The front cover of Funny BoyAlthough this year’s Gryphons Read event at the University of Guelph has been a little different, the mission has been the same: to gather members of the University community to discuss an engaging book and learn more from the author themselves.

This year, that book is Funny Boy, published by McClelland and Stewart and written by Shyam Selvadurai, a creative writing instructor in U of G’s School of English and Theatre Studies.

After spending the summer reading the book, Gryphons Read participants can now take part in a virtual interactive conversation with the author, hosted by Canadian author Devyani Saltzman, on Sept. 30.

Kobo downloads of the e-book are still available. Enter promo code GRYPHONS2020 to download the book for free.

Selvadurai will join the U of G community through videoconference to discuss the book’s themes and the writing process, as well as how he adapted his own novel into a screenplay. The event is free and open to the public.

Funny Boy tells the story of Arjie Chelvaratnam, a Tamil boy growing up in an extended family in Colombo, Sri Lanka. The story traces the boy’s bittersweet passage to maturity and sexual awakening against escalating political tensions in Sri Lanka during the seven years leading to the 1983 riots.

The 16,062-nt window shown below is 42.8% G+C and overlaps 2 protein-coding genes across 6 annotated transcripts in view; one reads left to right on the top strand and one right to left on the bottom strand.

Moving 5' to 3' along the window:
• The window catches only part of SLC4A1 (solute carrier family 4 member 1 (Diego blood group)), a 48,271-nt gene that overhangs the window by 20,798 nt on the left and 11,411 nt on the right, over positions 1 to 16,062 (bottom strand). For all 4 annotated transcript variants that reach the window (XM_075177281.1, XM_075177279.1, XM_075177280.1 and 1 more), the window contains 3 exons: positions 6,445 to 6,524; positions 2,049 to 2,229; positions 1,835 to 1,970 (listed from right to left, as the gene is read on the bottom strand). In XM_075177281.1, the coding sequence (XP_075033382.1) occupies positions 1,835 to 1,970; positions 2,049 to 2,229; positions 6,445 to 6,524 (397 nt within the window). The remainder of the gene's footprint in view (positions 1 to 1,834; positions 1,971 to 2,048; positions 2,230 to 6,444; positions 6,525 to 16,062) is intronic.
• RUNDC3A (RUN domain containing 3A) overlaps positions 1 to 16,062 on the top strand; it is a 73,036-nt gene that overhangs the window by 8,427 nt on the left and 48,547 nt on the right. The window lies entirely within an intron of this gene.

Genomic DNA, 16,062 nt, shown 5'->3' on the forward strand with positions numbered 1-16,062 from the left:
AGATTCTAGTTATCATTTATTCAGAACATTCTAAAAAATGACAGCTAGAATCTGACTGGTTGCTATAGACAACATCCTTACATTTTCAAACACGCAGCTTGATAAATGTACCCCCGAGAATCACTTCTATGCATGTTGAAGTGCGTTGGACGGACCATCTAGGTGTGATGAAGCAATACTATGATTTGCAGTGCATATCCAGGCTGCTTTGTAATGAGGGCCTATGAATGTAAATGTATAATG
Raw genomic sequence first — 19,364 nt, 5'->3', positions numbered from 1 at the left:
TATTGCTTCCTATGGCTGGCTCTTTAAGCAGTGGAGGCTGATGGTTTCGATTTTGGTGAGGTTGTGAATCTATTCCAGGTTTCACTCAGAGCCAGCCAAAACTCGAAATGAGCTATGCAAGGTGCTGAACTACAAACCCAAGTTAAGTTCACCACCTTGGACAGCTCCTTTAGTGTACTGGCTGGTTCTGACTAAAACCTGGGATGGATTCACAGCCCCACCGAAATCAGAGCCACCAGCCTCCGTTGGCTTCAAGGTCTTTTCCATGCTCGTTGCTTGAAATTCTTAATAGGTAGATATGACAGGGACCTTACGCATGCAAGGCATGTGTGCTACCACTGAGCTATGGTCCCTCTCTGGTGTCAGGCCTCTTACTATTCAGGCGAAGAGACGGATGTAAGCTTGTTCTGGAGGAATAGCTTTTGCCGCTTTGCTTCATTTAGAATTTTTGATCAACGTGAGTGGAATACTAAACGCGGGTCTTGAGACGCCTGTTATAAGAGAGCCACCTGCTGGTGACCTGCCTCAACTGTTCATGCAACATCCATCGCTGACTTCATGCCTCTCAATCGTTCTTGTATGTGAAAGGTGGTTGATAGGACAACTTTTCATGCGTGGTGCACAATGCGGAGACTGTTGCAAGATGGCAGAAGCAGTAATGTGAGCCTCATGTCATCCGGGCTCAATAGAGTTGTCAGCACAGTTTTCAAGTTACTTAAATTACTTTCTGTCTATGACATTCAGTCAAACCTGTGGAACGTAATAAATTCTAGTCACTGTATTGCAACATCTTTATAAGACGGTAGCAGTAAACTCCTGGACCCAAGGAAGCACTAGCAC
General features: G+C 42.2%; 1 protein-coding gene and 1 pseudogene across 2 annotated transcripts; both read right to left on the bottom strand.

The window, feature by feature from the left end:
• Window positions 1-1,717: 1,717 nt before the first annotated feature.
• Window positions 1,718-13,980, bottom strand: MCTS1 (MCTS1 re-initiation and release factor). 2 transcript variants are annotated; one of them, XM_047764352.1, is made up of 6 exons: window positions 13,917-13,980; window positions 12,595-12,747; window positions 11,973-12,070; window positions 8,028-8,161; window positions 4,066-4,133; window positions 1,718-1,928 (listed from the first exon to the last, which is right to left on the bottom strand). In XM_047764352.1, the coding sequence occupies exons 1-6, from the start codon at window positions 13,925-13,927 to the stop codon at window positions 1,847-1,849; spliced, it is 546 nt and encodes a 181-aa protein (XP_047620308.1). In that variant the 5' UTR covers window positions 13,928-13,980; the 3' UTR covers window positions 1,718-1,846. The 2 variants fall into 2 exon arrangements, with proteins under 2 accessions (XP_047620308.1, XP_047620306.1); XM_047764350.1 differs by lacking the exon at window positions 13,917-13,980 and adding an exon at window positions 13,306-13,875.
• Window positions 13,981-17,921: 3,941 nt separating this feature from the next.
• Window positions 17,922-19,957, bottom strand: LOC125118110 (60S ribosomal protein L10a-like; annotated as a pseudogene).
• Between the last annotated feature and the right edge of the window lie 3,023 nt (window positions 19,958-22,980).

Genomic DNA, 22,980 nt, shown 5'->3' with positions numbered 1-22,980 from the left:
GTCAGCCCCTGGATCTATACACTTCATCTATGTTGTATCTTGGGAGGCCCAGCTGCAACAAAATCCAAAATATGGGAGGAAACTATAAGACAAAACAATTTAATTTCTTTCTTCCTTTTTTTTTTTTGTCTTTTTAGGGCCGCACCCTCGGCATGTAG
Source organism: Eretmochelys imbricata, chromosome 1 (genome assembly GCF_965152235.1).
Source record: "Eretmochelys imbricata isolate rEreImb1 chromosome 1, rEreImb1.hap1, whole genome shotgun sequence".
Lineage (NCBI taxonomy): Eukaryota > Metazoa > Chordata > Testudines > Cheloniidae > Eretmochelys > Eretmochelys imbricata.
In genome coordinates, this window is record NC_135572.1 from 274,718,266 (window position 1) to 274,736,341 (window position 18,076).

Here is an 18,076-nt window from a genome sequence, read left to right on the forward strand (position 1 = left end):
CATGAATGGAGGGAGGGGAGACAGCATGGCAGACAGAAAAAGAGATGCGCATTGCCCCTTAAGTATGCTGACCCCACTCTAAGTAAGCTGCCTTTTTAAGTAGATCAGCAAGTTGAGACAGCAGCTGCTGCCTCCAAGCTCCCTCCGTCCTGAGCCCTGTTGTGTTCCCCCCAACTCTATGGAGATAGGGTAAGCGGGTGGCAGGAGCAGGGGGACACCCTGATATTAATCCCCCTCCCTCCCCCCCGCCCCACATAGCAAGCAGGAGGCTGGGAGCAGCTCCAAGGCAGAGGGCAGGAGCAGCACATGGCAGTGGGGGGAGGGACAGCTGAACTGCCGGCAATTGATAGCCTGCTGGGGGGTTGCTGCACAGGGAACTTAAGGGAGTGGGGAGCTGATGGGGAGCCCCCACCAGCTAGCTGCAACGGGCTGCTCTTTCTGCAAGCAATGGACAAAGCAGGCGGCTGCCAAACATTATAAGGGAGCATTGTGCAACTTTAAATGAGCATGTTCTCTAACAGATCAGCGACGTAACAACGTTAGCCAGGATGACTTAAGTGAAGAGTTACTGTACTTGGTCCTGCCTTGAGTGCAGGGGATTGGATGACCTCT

The novel won the W.H. Smith Books/Books in Canada First Novel Award and the Lambda Award for Best Gay Men’s Fiction in 1997, and was shortlisted for the Giller Prize in 1994.

Selvadurai wrote the screenplay for director Deepa Mehta’s big-screen adaptation, to be released soon.

Gryphons Read interim committee chair Prof. Brittany Luby, Department of History, said she loved Selvadurai’s book.

“His was a story I wanted to carry with me. It is tender, moving and a reminder of our capacity for love and for violence,” she said. “The Gryphons Read Committee is honoured to welcome Selvadurai to share Funny Boy with the campus community online and to explore these important themes.”

Gryphons Read is a U of G project started by acclaimed author Lawrence Hill, also a creative writing instructor in U of G’s School of English and Theatre Studies. The initiative is a collaboration among the College of Arts, the Office of the Provost, the McLaughlin Library and Student Experience.

Each year, the project selects a book by a Canadian author that explores diverse lived experiences.

This year, students who registered for the program this past spring were given a personalized code to download a free eBook copy. They also received resources to guide reflection on the book and to take part in small discussion groups with student facilitators.

A Zoom link to the Sept. 30 event with Selvadurai will be made available closer to the date on the Gryphons Read website. Participants can register online now.


Sandra Sabatini
U of G Gryphons Read committee co-ordinator